Simply surviving the pandemic with their business models intact was a challenge for most companies. But, for some, Covid-19 has proven to be a catalyst for growth and reinvention.
Among them were companies that a Financial Times panel deemed “Tech Champions.” These include Stockholm-based Legimeet, whose founders drew inspiration from the blockages to create a Start which organizes shareholders’ meetings online.
Meanwhile, Oxford Nanopore, which was established out of the University of Oxford in 2005, has met huge demand as its DNA sequencing technology has been widely used to identify and track the spread of variants of Covid-19 in some 85 countries. The group was floated on the London Stock Exchange in late September for a valuation of £ 3.5 billion.
Part of the success of these businesses was delivering the right products and services at the right time, but that’s not all. Big steps forward require courage and the willingness to try new things when others are just getting away with it.
Firms “that innovated before the crisis were more likely to innovate during it,” says Andrew Wear, author of Recovery: How we can create a better and brighter future after a crisis. “They have the talent and the organizational structure. You can’t just activate innovation.
Indeed, a McKinsey study found that in the first months of 2020, many executives prioritized reducing costs, maximizing efficiency and maintaining business continuity, at the expense of true innovation. Many business leaders have made significant changes to their processes and policies to accommodate the need to work remotely or socially. But it absorbed time and energy that would otherwise have been spent developing new products and services.
“Organizations that become crippled or only participate in incremental change are those that don’t have the muscle memory of transformation in their philosophy,” says Tsedal Neeley, professor of business administration at Harvard Business School. “You need change management as a core skill. “
Successful innovation also requires a focused approach. Many companies have gone into the manufacture of personal protective equipment, trying to develop Covid drugs or offering online services. Most have not made any money.
Companies that thrived during the pandemic were able to align their offering with social and business changes, such as working from home or shortened supply chains, but that wasn’t enough.
They also tended to do sideways extensions of their existing businesses, rather than move on to something completely new, and they had a clear path to sustainable profitability, says Mauro Guillén, director of Cambridge Judge Business School. He calls the process a “pivot” because companies “kept one foot on the ground and turned with the other to distort what they were doing.”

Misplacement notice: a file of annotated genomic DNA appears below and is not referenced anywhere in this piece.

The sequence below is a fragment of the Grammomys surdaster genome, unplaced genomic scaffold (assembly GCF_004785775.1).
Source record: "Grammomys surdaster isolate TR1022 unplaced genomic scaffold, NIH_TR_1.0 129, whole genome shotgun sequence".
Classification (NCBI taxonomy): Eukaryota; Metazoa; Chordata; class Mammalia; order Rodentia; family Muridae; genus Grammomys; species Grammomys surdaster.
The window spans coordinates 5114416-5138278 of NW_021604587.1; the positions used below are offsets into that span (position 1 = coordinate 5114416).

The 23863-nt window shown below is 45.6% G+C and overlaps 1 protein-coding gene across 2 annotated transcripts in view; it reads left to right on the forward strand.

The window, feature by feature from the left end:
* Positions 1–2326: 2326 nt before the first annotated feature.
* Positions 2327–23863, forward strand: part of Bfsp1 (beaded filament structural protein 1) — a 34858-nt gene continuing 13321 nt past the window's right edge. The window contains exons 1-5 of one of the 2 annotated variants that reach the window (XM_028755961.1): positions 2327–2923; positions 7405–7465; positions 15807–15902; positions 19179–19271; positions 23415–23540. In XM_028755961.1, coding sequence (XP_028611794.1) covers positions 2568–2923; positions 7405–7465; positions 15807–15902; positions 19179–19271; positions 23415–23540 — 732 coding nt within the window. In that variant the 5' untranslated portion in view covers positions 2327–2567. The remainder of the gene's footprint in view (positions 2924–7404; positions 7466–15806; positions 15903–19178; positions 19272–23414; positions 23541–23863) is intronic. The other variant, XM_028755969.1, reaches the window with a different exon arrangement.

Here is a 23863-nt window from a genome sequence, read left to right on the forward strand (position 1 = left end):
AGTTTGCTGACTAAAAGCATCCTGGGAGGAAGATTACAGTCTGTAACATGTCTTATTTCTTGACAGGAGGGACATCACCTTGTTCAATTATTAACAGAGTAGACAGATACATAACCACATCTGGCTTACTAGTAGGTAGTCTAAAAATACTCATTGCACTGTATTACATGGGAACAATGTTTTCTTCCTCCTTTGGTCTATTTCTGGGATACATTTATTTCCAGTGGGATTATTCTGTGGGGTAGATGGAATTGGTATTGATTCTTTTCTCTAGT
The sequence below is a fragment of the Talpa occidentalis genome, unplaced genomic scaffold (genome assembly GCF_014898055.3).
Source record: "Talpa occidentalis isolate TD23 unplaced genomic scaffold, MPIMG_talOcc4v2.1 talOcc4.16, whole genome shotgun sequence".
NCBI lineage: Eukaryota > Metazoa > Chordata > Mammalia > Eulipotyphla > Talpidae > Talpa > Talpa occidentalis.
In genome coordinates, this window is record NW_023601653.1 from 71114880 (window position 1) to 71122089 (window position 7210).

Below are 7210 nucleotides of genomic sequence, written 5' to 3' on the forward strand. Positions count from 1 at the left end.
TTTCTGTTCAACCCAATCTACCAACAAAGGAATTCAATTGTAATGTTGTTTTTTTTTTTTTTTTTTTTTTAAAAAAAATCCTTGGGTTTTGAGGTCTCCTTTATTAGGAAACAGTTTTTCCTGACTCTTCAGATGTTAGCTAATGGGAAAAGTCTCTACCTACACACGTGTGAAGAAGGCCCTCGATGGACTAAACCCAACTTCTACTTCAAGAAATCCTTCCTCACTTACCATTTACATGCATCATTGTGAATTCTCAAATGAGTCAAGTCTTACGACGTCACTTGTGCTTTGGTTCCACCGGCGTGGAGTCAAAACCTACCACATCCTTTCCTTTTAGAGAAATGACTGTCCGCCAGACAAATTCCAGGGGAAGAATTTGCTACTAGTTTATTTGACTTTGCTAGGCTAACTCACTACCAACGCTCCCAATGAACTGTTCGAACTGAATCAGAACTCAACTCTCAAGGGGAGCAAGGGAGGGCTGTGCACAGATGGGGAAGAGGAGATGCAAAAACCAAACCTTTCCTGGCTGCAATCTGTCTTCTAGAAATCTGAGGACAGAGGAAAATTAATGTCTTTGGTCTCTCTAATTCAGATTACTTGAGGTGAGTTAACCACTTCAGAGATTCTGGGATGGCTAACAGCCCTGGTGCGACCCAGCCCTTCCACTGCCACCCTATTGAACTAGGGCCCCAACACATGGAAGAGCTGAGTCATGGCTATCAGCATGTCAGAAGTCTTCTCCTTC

Restaurants, for example, traditionally viewed themselves as dining rooms with a kitchen to provide the food. During the pandemic, many homeowners shifted their focus to being kitchens preparing food for delivery.
Examples of a pivot among this year’s tech champions include Starling Bank, a UK challenger bank that dove into commercial lending during the pandemic, growing its loan portfolio from £ 54million to over £ 2.2 billion, largely by offering government-backed coronavirus business interruption loans and rebound loans.
Likewise, va-Q-Tec, based in the German city of Würzburg, has extended its vacuum insulation and cold chain. logistics company to produce insulated boxes that can be used to store mRNA-based Covid vaccines at the extremely low temperatures required.
Neeley, author of Remote working revolution: Succeed from anywhere, argues that successful reinvention also requires companies to look outward, in a process she calls “double transformation”. “There is an interconnection that requires working with your partners and customers,” she says. “It’s not just you, it’s your ecosystem. Otherwise, you will change and no one will be there to receive the product of your transformation.
Sunday, a restaurant app and another FT tech champion, has registered more than 1,000 restaurants with its service, which allows customers to scan a QR code to pay their bill. This required changing the attitudes of diners and restaurateurs. “Before Covid, I would never have put a QR code on my table. It sounded disgusting, ”admits Victor Lugger, who co-founded the app and tested it at his French restaurant chain Big Mamma.
Companies that succeed in innovating are already benefiting from it. a OECD study from Australia, New Zealand and the United Kingdom by Dan Andrews, Andrew Charlton and Angus Moore found that high productivity companies added staff in response to the pandemic, while low productivity companies were more likely to contract.
“A crisis gives great recourse,” says Wear. “Those who cling to the past fail. Those who look to the future are successful.
In the words of Stanford University economist Paul Romer, a crisis is a terrible thing to waste.
Brooke Masters is the FT’s chief business commentator